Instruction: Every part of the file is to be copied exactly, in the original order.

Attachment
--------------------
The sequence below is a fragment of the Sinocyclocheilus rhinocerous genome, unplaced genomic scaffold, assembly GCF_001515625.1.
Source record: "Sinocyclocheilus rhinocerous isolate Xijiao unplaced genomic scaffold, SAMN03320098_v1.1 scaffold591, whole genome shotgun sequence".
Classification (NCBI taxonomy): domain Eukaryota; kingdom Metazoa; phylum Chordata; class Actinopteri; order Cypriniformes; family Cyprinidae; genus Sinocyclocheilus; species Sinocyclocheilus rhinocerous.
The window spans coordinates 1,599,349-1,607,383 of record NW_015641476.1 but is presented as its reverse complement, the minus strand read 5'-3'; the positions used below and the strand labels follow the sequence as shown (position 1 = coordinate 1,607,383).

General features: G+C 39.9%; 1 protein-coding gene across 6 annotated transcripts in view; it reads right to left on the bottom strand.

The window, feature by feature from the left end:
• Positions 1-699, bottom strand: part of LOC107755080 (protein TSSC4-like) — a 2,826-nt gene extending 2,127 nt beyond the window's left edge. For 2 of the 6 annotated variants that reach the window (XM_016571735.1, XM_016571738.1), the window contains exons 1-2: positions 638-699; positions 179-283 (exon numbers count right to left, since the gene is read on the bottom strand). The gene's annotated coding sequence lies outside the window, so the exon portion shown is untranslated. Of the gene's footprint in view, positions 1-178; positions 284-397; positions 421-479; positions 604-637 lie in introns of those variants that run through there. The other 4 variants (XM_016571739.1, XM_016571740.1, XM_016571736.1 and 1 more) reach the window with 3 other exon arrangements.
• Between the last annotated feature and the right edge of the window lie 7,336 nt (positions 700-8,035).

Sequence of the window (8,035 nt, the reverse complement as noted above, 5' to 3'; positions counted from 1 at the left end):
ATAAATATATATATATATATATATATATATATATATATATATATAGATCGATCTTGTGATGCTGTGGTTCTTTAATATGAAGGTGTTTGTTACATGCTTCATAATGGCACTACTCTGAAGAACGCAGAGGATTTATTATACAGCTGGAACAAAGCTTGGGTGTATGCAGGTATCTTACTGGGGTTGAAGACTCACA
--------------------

The sequence below is a fragment of the Sinocyclocheilus rhinocerous genome, unplaced genomic scaffold, assembly GCF_001515625.1.
Source record: "Sinocyclocheilus rhinocerous isolate Xijiao unplaced genomic scaffold, SAMN03320098_v1.1 scaffold591, whole genome shotgun sequence".
Classification (NCBI taxonomy): domain Eukaryota; kingdom Metazoa; phylum Chordata; class Actinopteri; order Cypriniformes; family Cyprinidae; genus Sinocyclocheilus; species Sinocyclocheilus rhinocerous.
The window spans coordinates 1,599,349-1,607,383 of record NW_015641476.1 but is presented as its reverse complement, the minus strand read 5'-3'; the positions used below and the strand labels follow the sequence as shown (position 1 = coordinate 1,607,383).

General features: G+C 39.9%; 1 protein-coding gene across 6 annotated transcripts in view; it reads right to left on the bottom strand.

The window, feature by feature from the left end:
• Positions 1-699, bottom strand: part of LOC107755080 (protein TSSC4-like) — a 2,826-nt gene extending 2,127 nt beyond the window's left edge. For 2 of the 6 annotated variants that reach the window (XM_016571735.1, XM_016571738.1), the window contains exons 1-2: positions 638-699; positions 179-283 (exon numbers count right to left, since the gene is read on the bottom strand). The gene's annotated coding sequence lies outside the window, so the exon portion shown is untranslated. Of the gene's footprint in view, positions 1-178; positions 284-397; positions 421-479; positions 604-637 lie in introns of those variants that run through there. The other 4 variants (XM_016571739.1, XM_016571740.1, XM_016571736.1 and 1 more) reach the window with 3 other exon arrangements.
• Between the last annotated feature and the right edge of the window lie 7,336 nt (positions 700-8,035).

Sequence of the window (8,035 nt, the reverse complement as noted above, 5' to 3'; positions counted from 1 at the left end):
ATAAATATATATATATATATATATATATATATATATATATATATAGATCGATCTTGTGATGCTGTGGTTCTTTAATATGAAGGTGTTTGTTACATGCTTCATAATGGCACTACTCTGAAGAACGCAGAGGATTTATTATACAGCTGGAACAAAGCTTGGGTGTATGCAGGTATCTTACTGGGGTTGAAGACTCACA